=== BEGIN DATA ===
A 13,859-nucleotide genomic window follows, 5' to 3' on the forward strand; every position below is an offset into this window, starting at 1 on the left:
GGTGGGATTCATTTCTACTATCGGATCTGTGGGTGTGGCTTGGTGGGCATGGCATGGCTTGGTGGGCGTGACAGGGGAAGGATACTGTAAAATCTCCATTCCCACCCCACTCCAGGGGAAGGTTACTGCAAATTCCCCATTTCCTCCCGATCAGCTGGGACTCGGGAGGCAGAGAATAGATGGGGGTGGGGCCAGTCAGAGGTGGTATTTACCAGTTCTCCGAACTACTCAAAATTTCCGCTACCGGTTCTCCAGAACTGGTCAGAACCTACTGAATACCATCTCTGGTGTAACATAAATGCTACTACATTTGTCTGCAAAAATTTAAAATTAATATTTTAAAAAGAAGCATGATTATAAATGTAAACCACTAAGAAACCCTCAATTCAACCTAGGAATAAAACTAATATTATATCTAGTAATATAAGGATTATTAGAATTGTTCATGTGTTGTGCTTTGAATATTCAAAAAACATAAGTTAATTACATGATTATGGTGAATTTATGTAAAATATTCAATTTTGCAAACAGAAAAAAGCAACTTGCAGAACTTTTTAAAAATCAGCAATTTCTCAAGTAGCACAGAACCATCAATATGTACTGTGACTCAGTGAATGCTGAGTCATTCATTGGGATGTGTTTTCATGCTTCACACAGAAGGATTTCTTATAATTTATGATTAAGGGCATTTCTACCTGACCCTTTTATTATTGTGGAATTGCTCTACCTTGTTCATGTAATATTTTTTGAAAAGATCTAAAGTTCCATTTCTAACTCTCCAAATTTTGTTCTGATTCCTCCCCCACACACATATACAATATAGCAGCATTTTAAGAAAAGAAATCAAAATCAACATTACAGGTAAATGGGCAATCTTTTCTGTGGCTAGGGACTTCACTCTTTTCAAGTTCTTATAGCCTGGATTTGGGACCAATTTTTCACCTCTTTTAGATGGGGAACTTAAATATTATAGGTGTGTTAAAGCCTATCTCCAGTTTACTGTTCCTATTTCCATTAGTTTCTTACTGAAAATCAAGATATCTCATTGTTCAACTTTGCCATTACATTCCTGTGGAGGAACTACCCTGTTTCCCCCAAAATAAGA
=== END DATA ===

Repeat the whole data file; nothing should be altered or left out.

A 13,859-nucleotide genomic window follows, 5' to 3' on the forward strand; every position below is an offset into this window, starting at 1 on the left:
GGTGGGATTCATTTCTACTATCGGATCTGTGGGTGTGGCTTGGTGGGCATGGCATGGCTTGGTGGGCGTGACAGGGGAAGGATACTGTAAAATCTCCATTCCCACCCCACTCCAGGGGAAGGTTACTGCAAATTCCCCATTTCCTCCCGATCAGCTGGGACTCGGGAGGCAGAGAATAGATGGGGGTGGGGCCAGTCAGAGGTGGTATTTACCAGTTCTCCGAACTACTCAAAATTTCCGCTACCGGTTCTCCAGAACTGGTCAGAACCTACTGAATACCATCTCTGGTGTAACATAAATGCTACTACATTTGTCTGCAAAAATTTAAAATTAATATTTTAAAAAGAAGCATGATTATAAATGTAAACCACTAAGAAACCCTCAATTCAACCTAGGAATAAAACTAATATTATATCTAGTAATATAAGGATTATTAGAATTGTTCATGTGTTGTGCTTTGAATATTCAAAAAACATAAGTTAATTACATGATTATGGTGAATTTATGTAAAATATTCAATTTTGCAAACAGAAAAAAGCAACTTGCAGAACTTTTTAAAAATCAGCAATTTCTCAAGTAGCACAGAACCATCAATATGTACTGTGACTCAGTGAATGCTGAGTCATTCATTGGGATGTGTTTTCATGCTTCACACAGAAGGATTTCTTATAATTTATGATTAAGGGCATTTCTACCTGACCCTTTTATTATTGTGGAATTGCTCTACCTTGTTCATGTAATATTTTTTGAAAAGATCTAAAGTTCCATTTCTAACTCTCCAAATTTTGTTCTGATTCCTCCCCCACACACATATACAATATAGCAGCATTTTAAGAAAAGAAATCAAAATCAACATTACAGGTAAATGGGCAATCTTTTCTGTGGCTAGGGACTTCACTCTTTTCAAGTTCTTATAGCCTGGATTTGGGACCAATTTTTCACCTCTTTTAGATGGGGAACTTAAATATTATAGGTGTGTTAAAGCCTATCTCCAGTTTACTGTTCCTATTTCCATTAGTTTCTTACTGAAAATCAAGATATCTCATTGTTCAACTTTGCCATTACATTCCTGTGGAGGAACTACCCTGTTTCCCCCAAAATAAGA